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Charitable Gift Annuities

Charitable Annuity

A charitable gift annuity is an attractive way for individuals aged 70 years and older to make a donation to the Arthritis Society while receiving a guaranteed income stream for life.

The benefits of charitable gift annuities:

  • an increase in your current after-tax spendable income

  • a fixed and guaranteed income stream, at a rate of return that is higher than that of GICs

  • no investment management required once the annuity is set up

  • a significant portion, if not all, of the income from a gift annuity is tax-free

  • a charitable tax receipt for the donation component for even more tax savings

Charitable remainder trusts/Gifts of residual interest

If you have cash or an asset that you have considered leaving to The Arthritis Society in your Will but would like the tax benefit now, then a charitable remainder trust or a gift of residual interest may be your answer.

Trusts

Trusts protect assets and ensure that a designated beneficiary will receive them upon your death. You would be entitled to all the income generated within the trust during your lifetime. A lawyer can set up a trust for you.

There are different types of trusts:

  • Capital remainder trust - the capital within the trust must remain intact during the donor’s lifetime.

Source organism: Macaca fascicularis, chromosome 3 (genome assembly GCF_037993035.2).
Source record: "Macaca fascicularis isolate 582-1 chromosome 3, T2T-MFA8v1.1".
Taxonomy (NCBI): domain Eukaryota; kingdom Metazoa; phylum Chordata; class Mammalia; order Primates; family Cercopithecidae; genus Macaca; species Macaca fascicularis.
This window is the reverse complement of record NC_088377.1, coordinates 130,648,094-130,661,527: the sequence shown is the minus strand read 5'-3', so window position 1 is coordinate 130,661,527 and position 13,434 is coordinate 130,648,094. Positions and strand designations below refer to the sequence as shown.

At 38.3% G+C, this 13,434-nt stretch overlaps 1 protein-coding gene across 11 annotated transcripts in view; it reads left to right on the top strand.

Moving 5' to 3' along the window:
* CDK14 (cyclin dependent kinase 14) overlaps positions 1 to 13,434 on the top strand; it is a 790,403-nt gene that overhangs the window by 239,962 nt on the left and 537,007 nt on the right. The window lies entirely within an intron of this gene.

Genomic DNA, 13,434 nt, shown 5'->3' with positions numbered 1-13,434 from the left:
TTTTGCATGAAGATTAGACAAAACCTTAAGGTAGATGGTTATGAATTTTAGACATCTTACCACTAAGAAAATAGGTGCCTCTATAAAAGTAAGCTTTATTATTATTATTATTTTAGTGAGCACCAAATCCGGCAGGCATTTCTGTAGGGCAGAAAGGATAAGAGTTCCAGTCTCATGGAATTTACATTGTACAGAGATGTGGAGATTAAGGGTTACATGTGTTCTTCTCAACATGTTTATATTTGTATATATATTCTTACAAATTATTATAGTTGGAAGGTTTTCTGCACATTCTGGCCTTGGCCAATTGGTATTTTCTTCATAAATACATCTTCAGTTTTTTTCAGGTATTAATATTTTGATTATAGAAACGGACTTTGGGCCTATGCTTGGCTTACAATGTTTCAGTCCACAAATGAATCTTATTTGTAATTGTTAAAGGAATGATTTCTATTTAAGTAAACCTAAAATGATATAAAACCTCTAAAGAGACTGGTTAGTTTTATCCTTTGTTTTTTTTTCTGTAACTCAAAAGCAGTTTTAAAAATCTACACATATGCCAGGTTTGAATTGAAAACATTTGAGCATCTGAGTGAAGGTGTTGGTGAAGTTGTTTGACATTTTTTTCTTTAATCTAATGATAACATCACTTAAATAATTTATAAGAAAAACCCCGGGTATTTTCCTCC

• Charitable remainder trust - can only name a charity as a beneficiary (as opposed to an alter ego trust, which can name other beneficiaries as well). The charity issues a tax receipt for the discounted present value of assets transferred to a charitable remainder trust. The tax credit from this receipt can be used to offset current income. Any unused portion can be carried forward five years.

The trust is the owner of any of its assets. (The individual establishing the trust does not own the assets, so these cannot be included in a Will.) The trust and its assets are not subject to probate and probate fees. The trust also protects against Wills Variation Act claims. Privacy is another advantage of trusts, as they do not become publicly filed documents.

The transfer of an asset that has increased in value since it was purchased will trigger capital gains tax at the time of its transfer to a trust, unless the donor is 65 or older. A person who is 65 or older can transfer assets to an alter ego trust without triggering gains so long as he or she is the only person entitled to the income and capital of the trust during his or her lifetime.

Gifts of residual interest

A gift of residual interest allows you to donate an asset today (personal residence, work of art, investment property) to The Arthritis Society, and enjoy the use of it for the rest of your life. A tax receipt is issued for the fair market value of the donated asset. The allowable tax credit is based on the cash amount or market value of the property, your age, and current interest rates.

How to arrange a trust or a gift of residual interest

Discuss your gift intentions with your lawyer, financial advisor or tax advisor. Then you or one of these experts representing you can contact the Planned Giving team to arrange these gifts.  The Arthritis Society should be consulted well in advance of establishing a charitable remainder trust or a gift of residual interest to discuss terms and conditions required for acceptance and receipting.

Contact the Planned Giving Team

If you would like to discuss leaving a gift to the Arthritis Society or have questions, please contact our Planned Giving Team.